The Old Man And The Sea


My father was the keeper of the Eddystone Light,

He slept with a mermaid one fine night.

Out of the union there came three,

A walrus, and a porpoise and a little old me…”

–An Old Sea Shanty

I’m sure that you think differently of me now.  Now that you’re thinking of me as a real mariner.  A real old salt.  A man

who goes down to the sea in ships…

But, life for me is not all tattoo parlors, ex-flamingo dancers named Contessa, hard living gypsy women named Esmeralda and rum bars.  Not to mention the mermaids so fair and beautiful and alluring that you need to have someone lash you to the mast and pour wax into your ears to prevent you from sailing to your doom on rocky isles off the coast of Zanzibar.

Oh, the call of the sirens are songs you can not resist.  No normal man, like me…has the fiber and purity of heart to not fall into their arms…arms that ensnare you and lips that whispers the secrets of the eternal seas into your ears, and then drag you down to the abyss.  The abyss, where you meet Blackbeard, Davy Jones, the Kraken, Jack Sparrow or even the death-like Keith Richards.

I’m bidding farewell to all those whose feet never leave the safety of the sand and pebbles of the land.  My destiny is on the lee side of tomorrow and the starboard side of yesterday.  I can feel the salt water in my veins.  I can feel the sea spray on my gray beard, spraying me so hard, I can not tell the ocean from my tears.  I can feel the sun on my forearms and the sweat on my shoulders.  Yes, I feel the sun and wish I had used SPF #60.  I can feel the gentle rocking of the boat.  I can see my backpack stored in the cabin.  My eyes are on the little zipper pocket that contains a small box of chewable Dramamine.

It is Day 2 of my sailing classes.  We leave the calm small bay where our boat is moored.  We enter the waters of the Gulf.  Still there is no wind.  We practice a “man overboard” drill.  Not enough wind to tack.

After three hours, we return to our slip.  The class is over for the day.

I won’t be an ‘official’ sailor until Russell (the Canadian) and I take the boat out on our own…on Friday.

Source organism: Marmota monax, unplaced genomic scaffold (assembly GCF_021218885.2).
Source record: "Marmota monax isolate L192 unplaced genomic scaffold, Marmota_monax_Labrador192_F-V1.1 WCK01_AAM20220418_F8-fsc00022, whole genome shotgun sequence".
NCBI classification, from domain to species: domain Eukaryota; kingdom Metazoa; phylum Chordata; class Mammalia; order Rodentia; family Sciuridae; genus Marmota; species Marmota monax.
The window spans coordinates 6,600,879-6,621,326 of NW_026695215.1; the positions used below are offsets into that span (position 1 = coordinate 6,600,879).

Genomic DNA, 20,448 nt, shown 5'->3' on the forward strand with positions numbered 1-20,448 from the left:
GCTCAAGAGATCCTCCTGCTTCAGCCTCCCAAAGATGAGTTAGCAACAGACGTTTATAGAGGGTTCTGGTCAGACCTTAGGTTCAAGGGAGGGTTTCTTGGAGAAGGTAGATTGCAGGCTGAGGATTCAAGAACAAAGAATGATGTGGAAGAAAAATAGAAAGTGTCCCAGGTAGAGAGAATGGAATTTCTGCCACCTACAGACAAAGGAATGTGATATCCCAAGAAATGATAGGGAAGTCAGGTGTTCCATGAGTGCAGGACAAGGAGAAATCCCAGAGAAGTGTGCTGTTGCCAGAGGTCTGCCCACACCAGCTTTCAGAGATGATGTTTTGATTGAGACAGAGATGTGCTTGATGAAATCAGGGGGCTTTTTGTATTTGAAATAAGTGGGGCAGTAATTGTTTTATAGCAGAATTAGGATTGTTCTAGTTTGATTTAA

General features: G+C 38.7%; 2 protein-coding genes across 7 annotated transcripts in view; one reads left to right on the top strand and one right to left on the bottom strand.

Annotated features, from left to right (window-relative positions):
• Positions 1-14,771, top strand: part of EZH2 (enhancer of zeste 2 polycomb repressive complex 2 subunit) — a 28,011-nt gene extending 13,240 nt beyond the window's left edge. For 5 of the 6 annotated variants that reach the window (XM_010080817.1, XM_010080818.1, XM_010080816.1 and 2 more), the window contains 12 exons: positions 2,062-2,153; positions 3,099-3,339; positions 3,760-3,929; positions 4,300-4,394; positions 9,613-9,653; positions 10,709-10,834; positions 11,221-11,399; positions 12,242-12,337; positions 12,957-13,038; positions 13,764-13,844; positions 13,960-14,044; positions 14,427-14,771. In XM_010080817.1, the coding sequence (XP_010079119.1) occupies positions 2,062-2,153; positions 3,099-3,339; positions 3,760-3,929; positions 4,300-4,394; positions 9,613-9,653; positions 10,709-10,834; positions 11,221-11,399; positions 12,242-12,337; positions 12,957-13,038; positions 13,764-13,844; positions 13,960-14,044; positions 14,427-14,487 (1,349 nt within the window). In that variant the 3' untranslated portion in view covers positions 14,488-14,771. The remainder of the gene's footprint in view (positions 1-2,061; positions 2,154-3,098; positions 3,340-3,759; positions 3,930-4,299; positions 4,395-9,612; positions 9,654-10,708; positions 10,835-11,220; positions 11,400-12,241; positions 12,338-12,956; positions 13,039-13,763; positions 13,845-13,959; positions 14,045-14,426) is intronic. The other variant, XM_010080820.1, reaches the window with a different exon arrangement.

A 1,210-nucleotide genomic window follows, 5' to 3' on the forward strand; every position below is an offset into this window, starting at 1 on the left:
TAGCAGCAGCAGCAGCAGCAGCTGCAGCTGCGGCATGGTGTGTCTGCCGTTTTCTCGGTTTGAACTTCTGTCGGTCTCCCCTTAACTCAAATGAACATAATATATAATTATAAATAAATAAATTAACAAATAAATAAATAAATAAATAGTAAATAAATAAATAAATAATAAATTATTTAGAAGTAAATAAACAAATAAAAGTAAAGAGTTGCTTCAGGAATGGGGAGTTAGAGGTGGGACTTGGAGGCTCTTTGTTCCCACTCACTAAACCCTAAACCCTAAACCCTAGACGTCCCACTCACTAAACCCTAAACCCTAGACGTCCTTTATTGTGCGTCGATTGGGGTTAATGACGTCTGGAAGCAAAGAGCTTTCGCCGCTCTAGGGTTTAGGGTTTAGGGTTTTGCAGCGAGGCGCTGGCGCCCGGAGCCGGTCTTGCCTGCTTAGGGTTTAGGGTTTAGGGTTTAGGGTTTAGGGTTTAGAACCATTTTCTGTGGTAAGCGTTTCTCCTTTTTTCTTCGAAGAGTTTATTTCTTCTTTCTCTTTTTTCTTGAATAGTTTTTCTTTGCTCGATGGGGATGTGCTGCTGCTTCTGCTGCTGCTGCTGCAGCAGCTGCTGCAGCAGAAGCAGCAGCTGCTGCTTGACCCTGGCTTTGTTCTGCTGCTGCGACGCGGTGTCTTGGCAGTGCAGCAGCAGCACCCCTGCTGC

What kind of sea will be meeting us that day?  How will Poseidon greet this old man who dares to enter his abode?  Will I be challenged to my limit?  Will the elements be greater than my limits?

Do I even have limits?

Does the god of the sea know that I will win in the end?  We humans have no limits, do we?

Then I think of the tens of thousands of souls who went down to the sea in ships…and never sailed back in their safe harbor.

Those New England whaling village homes had a place on the roof that is called “the widows walk”.  There must be a reason for that.

Accidental Perfection



I am going to do something that is so wrong, I can’t believe I’m even contemplating doing it.  There is no law that I know of that is against doing this, but it runs against the grain of logic and decency.

I am going to speculate about a man’s life.  I do not know this man.  I’ve never met him and I have absolutely no clue about his inner life.  But, I’m going to speculate about it anyway.

I need to make a point, and I have to use him to do so.

Let me repeat, I have never met this man, don’t know his name, kind of job he has, anything about his home life, marriage, upbringing, education, religious beliefs or the kind of dessert he likes after eating the kind of meal he loves (which I have no idea about).

So, lacking real information, I am forced to provide my own.  I always say: never let the facts interfere with a good story.

Let’s think about this guy’s life for a minute.  He looks fairly healthy.  He wears cool sunglasses so he is clearly aware of the value of UV protection of his retina.  He is dressed less than casual, he is not wearing a shirt.  His lip is pierced and I notice that nearly all exposed skin from his neck down is heavily tattooed.  These days, that’s not such a big whoop, but I’m an old guy.  My out-dated concept of sporting a tattoo is rife with innuendoes.  When I was young, the only people you heard about who sported tattoos were sailors and guys who walked across the floors of Texas bars, holding the skinny end of a pool cue and about two minutes away from beating some poor fellow to a bloody mess and leaving him in the floor like the killing room of an Omaha cattle processing plant.

This fellow sitting in front of me may well have done just that, in another time of his life.  Perhaps he put a needle in his arm at a cheap motel in Kansas City?  Maybe he had spent more than one night in the ‘tank’, drying out from a week-long binge drinking trip with a pal he just met in a bar in Toledo who sold Bibles, house to house.  Possibly he existed for years on a diet of peanut butter and saltines, or Dinty Moore Beef Stew?   Or, when he felt like having a gourmet meal, he would empty and slice an entire can of Spam and make a sandwich with Wonder Bread.  Maybe he went to a clinic for shots of penicillin because of a misspent weekend with a hooker from Key West. Maybe he did all these things.  Maybe he did none of them.  Maybe he ate granola and yogurt and passed on the desert of dried dates.

Perhaps he flossed every night.

So, what’s my point in inventing a possible life of unsavory actions for a guy I never saw before?

The answer is in the eyes of his daughter.  That’s the miracle of life.  That is Nature functioning and firing on all six cylinders.  What ever this guy did with his life, at the moment of conception and during the next nine months, Nature forgave him his sins and biology worked its magic.  The result is this little being of perfection that was being lovingly held in his artistic arms.

I am aways in awe of how the human body can repair, restart and move on after suffering through neglect and abuse.

Really, though.  This guy probably lived a good honest and true life.

I wouldn’t know this, however.  I never met the man.